We will be comparing the Memory Management (MM) Sub-Systems of theseoperating systems - Linux 2.4 and Windows. Windows was chosen since it is avery popular operating system for use as a desktop especially with beginners, andhas now evolved into a mature operating system. Linux was chosen because it isgrowing more and more popular by the day, and seems to have an important placein the future.
MEMORY MANAGEMENT SYSTEM
The Memory Management System is one of the important core parts of anoperating system. Its basic function is to manage the memory hierarchy of RAMand hard disks available on a machine. Its important tasks include allocation anddeallocation of memory to processes taking care of logistics, and implementationof Virtual Memory by utilizing hard disk as extra RAM. The Memory systemshould be optimized as far as possible, since its performance greatly affects theoverall performance and speed of the system.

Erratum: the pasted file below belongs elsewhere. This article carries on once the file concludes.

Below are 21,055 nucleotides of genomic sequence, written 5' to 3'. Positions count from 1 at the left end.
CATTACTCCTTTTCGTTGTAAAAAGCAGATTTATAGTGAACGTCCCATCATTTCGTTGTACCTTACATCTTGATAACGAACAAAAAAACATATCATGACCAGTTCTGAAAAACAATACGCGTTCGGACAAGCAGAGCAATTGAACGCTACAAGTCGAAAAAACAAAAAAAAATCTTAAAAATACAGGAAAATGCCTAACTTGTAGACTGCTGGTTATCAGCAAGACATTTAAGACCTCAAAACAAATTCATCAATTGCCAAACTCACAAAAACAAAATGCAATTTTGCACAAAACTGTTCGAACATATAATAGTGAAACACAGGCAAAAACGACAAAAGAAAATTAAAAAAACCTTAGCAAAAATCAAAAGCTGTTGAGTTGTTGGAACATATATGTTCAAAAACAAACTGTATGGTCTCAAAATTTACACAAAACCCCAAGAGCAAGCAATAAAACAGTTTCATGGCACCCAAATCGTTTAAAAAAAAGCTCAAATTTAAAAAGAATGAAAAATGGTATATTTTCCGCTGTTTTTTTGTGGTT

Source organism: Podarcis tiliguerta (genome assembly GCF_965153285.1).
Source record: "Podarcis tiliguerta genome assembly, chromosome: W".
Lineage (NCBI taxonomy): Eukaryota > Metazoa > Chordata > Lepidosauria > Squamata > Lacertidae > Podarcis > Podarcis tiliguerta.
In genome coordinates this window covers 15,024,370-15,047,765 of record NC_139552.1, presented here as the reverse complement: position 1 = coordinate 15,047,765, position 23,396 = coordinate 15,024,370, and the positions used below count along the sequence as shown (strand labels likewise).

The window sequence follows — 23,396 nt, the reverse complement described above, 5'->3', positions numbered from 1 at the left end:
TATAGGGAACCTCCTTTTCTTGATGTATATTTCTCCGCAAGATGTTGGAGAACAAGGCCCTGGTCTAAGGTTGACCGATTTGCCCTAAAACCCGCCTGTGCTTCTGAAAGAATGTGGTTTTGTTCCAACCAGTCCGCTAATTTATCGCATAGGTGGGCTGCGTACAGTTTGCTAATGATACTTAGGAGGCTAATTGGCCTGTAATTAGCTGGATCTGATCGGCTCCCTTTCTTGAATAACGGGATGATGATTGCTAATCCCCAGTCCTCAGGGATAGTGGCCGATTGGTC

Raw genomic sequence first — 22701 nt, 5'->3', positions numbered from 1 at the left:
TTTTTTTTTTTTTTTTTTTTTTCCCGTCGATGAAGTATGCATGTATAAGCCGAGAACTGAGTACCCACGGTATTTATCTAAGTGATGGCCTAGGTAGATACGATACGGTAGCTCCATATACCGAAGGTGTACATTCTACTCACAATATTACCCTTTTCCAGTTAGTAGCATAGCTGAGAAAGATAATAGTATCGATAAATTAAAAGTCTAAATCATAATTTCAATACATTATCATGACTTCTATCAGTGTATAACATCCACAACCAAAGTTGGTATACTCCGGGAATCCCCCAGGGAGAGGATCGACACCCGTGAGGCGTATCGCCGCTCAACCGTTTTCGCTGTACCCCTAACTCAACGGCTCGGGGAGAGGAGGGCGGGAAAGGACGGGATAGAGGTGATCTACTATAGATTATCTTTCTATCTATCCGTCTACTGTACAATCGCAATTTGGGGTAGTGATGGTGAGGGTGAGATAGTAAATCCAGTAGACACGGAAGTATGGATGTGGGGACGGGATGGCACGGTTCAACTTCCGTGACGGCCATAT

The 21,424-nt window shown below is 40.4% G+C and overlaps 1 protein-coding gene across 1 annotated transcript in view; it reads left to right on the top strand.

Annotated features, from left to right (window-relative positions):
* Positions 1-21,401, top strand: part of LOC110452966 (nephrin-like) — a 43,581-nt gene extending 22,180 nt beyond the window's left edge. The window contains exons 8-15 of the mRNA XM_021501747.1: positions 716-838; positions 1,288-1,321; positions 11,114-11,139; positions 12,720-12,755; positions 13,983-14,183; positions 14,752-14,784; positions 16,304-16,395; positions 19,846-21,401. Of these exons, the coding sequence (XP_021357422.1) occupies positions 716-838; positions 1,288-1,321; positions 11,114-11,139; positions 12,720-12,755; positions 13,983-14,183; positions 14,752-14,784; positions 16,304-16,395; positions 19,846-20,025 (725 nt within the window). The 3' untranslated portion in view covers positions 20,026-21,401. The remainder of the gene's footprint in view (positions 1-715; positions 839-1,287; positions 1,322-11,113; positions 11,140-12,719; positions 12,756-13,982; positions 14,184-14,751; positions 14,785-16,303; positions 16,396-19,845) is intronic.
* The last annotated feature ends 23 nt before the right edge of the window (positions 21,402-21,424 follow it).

An important concept in the context of MM Systems is Virtual Memory. Back inthe early days of computing, researchers sensed the ever growing memoryrequirements of application programs, so the idea of Virtual Memory was born.The idea is to provide an application program the illusion of the presence of a verylarge amount of memory available for its use. The kernel will provide such afacility by making use of secondary storage - the hard disk - to fulfill the extraspace requirements.For the virtual memory system to work, we require some mapping function whichwill perform address translation, converting the virtual address to the physicaladdress. The virtual address is the address which the application uses to refer to amemory location, and the physical address is the actual memory location passedout to the local memory bus. This function is generally one of Paging, or Segmentation, or both - depending on the kernel, processor architecture and itsstate.